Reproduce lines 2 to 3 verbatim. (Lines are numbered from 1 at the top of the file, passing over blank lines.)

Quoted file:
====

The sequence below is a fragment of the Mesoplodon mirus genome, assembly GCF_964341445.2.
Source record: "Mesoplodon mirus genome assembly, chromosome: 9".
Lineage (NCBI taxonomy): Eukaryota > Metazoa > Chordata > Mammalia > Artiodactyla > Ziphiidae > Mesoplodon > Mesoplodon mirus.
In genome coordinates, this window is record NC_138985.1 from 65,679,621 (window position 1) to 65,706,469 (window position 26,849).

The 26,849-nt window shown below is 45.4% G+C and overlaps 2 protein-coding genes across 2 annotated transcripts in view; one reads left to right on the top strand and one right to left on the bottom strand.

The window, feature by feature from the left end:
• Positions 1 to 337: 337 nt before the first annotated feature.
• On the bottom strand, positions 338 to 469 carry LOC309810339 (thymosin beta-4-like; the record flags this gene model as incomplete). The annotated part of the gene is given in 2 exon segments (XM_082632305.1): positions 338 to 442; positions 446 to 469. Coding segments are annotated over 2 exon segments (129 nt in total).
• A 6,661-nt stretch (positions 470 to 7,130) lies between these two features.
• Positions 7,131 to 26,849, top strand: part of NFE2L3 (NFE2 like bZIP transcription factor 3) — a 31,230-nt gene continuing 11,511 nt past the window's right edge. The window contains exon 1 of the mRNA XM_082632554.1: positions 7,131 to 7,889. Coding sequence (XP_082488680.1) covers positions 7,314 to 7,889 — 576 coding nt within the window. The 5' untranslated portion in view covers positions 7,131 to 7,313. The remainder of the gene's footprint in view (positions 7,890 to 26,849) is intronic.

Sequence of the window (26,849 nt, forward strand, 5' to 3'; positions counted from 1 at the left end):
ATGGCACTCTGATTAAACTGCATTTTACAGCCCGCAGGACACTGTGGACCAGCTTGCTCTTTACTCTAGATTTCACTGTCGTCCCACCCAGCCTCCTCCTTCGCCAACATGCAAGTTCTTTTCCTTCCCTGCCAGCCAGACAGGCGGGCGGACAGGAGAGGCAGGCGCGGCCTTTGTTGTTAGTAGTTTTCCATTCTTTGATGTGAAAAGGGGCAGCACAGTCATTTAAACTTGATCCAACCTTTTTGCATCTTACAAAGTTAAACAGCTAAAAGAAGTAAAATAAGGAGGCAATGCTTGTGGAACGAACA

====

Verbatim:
Source record: "Mesoplodon mirus genome assembly, chromosome: 9".
Lineage (NCBI taxonomy): Eukaryota > Metazoa > Chordata > Mammalia > Artiodactyla > Ziphiidae > Mesoplodon > Mesoplodon mirus.